Mystery death of Graham Cook, popular pilot of Potter Heigham bridge in Norfolk

Tributes have been paid to a popular bridge pilot who was found dead in shallow water in a dyke next to the River Thurne at Potter Heigham.

Graham Cook, 38, had worked for Phoenix Fleet since leaving school at 16 and was a popular, helpful figure to the thousands of boating holidaymakers on the Broads whose cruisers he guided through the narrow, medieval bridge.

Foul play has been ruled out, but mystery still surrounds how he ended up in the dyke close to his motor cruiser where he lived most of the time. Police have submitted their report to the coroner ahead of an inquest.

A member of staff at Phoenix Fleet, which runs the pilot business, found Mr Cook's body when he was opening up on Friday morning.

Yesterday, the flag at the bridge-side business was flying at halfmast as a mark of respect.

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Robin Richardson, who runs the company with his brother, Patrick, described Mr Cook as 'the most polite, loyal member of staff you could wish to have'.

He said: 'His whole life was this business and he was brilliant with holidaymakers. I would think one third of visitors came and asked for Graham by name rather than for the bridge pilot.'

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Over the weekend he and his brother had taken endless phone calls from people wishing to pay their condolences.

He said: 'When I got here on Friday there was a note through the door from one of the Broads Authority rangers saying Graham was one of the good river people, and it was always a pleasure to work with him.'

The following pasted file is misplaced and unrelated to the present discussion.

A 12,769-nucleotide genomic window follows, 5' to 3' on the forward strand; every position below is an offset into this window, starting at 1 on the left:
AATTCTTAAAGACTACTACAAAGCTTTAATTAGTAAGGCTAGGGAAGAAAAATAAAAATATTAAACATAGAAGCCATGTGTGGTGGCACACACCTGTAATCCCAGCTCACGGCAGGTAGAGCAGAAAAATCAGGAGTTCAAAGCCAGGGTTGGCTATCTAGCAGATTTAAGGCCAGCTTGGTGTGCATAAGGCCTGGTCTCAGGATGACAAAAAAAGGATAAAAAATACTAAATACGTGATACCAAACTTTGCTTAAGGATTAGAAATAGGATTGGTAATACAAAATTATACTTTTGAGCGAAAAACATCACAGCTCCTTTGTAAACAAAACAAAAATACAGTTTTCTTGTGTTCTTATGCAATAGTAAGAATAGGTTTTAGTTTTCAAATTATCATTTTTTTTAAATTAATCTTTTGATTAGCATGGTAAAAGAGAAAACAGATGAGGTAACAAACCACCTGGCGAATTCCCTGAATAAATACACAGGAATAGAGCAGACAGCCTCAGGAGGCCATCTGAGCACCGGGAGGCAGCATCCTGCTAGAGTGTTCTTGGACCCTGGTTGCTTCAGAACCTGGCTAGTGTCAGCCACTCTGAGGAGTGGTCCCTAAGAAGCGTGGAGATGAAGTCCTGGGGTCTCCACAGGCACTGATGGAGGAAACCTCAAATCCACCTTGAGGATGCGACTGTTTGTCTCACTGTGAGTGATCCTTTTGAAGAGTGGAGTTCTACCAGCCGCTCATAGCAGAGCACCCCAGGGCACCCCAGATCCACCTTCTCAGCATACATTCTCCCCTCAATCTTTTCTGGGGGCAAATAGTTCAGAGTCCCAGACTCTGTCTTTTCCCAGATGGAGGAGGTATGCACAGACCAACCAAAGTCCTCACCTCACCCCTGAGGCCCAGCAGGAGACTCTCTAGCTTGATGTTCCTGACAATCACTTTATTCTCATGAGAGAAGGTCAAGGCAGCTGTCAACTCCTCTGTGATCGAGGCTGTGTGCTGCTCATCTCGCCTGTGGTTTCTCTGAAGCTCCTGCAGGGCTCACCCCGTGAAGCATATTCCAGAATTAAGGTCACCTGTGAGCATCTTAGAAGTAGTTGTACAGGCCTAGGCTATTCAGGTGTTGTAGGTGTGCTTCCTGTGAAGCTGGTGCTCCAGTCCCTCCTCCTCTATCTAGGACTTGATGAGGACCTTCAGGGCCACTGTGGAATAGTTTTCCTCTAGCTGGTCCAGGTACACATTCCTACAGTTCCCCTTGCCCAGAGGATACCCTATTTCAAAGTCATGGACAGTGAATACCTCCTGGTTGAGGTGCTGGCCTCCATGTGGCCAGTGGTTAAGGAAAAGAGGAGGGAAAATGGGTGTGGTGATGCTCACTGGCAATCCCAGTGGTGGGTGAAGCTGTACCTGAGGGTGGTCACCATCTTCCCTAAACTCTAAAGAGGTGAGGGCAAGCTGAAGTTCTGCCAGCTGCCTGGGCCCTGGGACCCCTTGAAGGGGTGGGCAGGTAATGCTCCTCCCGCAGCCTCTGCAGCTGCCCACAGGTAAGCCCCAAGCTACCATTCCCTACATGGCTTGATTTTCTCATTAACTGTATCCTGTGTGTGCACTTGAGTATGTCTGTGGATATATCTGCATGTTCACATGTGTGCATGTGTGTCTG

After joining Phoenix Fleet Mr Cook, whose parents and brother live in nearby Rollesby, had been a constant 'happy, smiling face'.

While working mainly as a bridge pilot during the summer season, he concentrated on painting boats in the winter.

The firm builds boats, looks after private yachts and runs its own day boat fleet as well as providing the pilot service.

Broads Authority staff who knew Mr Cook were shocked and saddened by his death.

The rangers who had worked with him for many years were full of praise for a 'true professional' who was always cheerful, helpful and good at his job.

Robin Allard, who was a Broads Beat police officer before becoming a Broads Authority ranger and had known him for 15 years said: 'He was expert at what he did.

'I knew Graham very well and he was always helpful and ready to offer advice and information on river matters.

'As a bridge pilot he would need to board numerous hire and private vessels at short notice and to helm them through the narrow medieval bridge which he did with considerable skill and expertise. He was a smiling face on the bankside.'

Ranger Jamie Hanger, who knew him for 20 years, said: 'Graham was always helpful, cheerful, courteous, polite and a good contact for the Potter Heigham ranger service.'

Carol Anderson, former landlady at the Broads Haven Tavern, in Potter Heigham, described Mr Cook as 'like a second son'.

She said: 'He was such a loveable person. I could not believe it when I was told on Friday.'

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